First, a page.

The American Civil Liberties Union (ACLU), leading more than 24 other civil rights organizations, has asked Amazon to stop selling Rekognition, its facial/object recognition system, to law enforcement. Amazon introduced this online service in late 2016, offering Rekognition at a low cost through Amazon Web Services. Pitching it to law enforcement with the idea it could be used to assist in criminal investigations, Amazon signed on the Orlando Police Department in Florida and Washington County Sheriff’s Office in Oregon.
The New York Times reports that the ACLU and its allies perceive Rekognition as “mass surveillance” that can be used to track protesters, while its advocates see it as “a powerful new tool for catching criminals.” Although facial recognition is nothing new, “the organizations appear to be focusing on Amazon because of its prominence.” In a letter addressed to chief executive Jeff Bezos, they said that, “Amazon Rekognition is primed for abuse in the hands of governments.”
“This product poses a grave threat to communities, including people of color and immigrants, and to the trust and respect Amazon has worked to build,” they added.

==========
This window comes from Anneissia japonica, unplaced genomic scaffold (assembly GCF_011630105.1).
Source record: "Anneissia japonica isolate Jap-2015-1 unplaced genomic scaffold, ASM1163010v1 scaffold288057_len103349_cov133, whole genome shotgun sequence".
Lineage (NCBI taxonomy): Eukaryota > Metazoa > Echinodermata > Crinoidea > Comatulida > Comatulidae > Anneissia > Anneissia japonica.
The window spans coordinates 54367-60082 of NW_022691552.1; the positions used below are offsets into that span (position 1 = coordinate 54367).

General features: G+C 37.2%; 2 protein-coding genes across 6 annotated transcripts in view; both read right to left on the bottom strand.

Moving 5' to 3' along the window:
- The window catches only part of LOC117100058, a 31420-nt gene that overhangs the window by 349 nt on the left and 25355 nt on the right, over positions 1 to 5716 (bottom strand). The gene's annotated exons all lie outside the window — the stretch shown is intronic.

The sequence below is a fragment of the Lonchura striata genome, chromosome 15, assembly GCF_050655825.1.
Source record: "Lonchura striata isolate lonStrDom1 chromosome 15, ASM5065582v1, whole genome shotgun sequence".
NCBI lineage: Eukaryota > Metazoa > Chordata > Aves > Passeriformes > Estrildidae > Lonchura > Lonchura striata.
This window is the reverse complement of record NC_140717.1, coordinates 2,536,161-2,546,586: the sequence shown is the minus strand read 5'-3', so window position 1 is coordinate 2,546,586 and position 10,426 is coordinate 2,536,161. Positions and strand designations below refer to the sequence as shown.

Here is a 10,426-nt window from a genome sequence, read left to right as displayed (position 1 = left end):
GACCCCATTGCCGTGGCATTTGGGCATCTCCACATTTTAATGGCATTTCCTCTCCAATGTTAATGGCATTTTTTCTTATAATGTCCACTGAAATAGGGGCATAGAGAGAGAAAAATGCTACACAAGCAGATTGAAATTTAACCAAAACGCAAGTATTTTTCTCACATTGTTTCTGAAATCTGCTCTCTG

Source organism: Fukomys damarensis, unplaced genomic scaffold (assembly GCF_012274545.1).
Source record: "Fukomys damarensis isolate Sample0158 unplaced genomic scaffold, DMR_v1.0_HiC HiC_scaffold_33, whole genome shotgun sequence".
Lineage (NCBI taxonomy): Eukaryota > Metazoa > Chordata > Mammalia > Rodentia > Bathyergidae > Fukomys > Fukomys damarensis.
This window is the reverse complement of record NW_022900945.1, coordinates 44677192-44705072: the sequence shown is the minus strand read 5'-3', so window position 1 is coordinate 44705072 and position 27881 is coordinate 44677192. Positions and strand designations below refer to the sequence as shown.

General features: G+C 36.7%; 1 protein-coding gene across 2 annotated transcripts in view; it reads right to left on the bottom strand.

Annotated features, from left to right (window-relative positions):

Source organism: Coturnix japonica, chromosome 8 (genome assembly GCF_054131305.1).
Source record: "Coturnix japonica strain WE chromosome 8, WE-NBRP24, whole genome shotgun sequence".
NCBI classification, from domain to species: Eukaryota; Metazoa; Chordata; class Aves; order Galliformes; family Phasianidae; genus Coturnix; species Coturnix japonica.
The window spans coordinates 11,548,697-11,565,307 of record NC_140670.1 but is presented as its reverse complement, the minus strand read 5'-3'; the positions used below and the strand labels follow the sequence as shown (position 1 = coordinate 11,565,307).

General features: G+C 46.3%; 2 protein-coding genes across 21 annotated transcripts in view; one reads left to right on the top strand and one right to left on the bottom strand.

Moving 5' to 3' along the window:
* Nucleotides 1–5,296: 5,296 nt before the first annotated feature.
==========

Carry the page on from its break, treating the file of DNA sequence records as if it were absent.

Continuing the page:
The ACLU also released internal emails and other documents between those two law enforcement agencies and Amazon that provided “an unusual peek into the company’s ambitions with facial recognition tools, and how it has interacted with some of the officials using its products.” Amazon, notes NYT, “is one of the first major tech companies to actively market technology for conducting facial recognition to law enforcement.”
“The idea that a massive and highly resourced company like Amazon has moved decisively into this space could mark a sea change for this technology,” said Alvaro Bedoya, executive director at Georgetown University Law’s Center on Privacy & Technology.
Amazon countered that the uses of the technology are largely benign and require customers to comply with the law. Both Sky News and NYT have used the technology, and amusement parks use it to find lost children. The Center on Privacy & Technology estimates that more than 130 million U.S. adults are in facial recognition databases.
The Wall Street Journal reports that, “a string of fugitive arrests at a Cantopop star’s China concerts have spotlighted the expanding use of surveillance technology in public security.” Chinese concert organizers have been using facial recognition systems to stop scalping, but this is the “first widely reported indication that Chinese police are using facial-recognition at major musical events.”
Previously, in 2015, “Shenzhen-based Firs Technology said its facial-recognition system helped police identify drug-users, fugitives and ex-convicts at a jewelry exhibition in the city of Chenzhou.” Chinese police departments have “declined to answer queries about the accuracy of their systems.”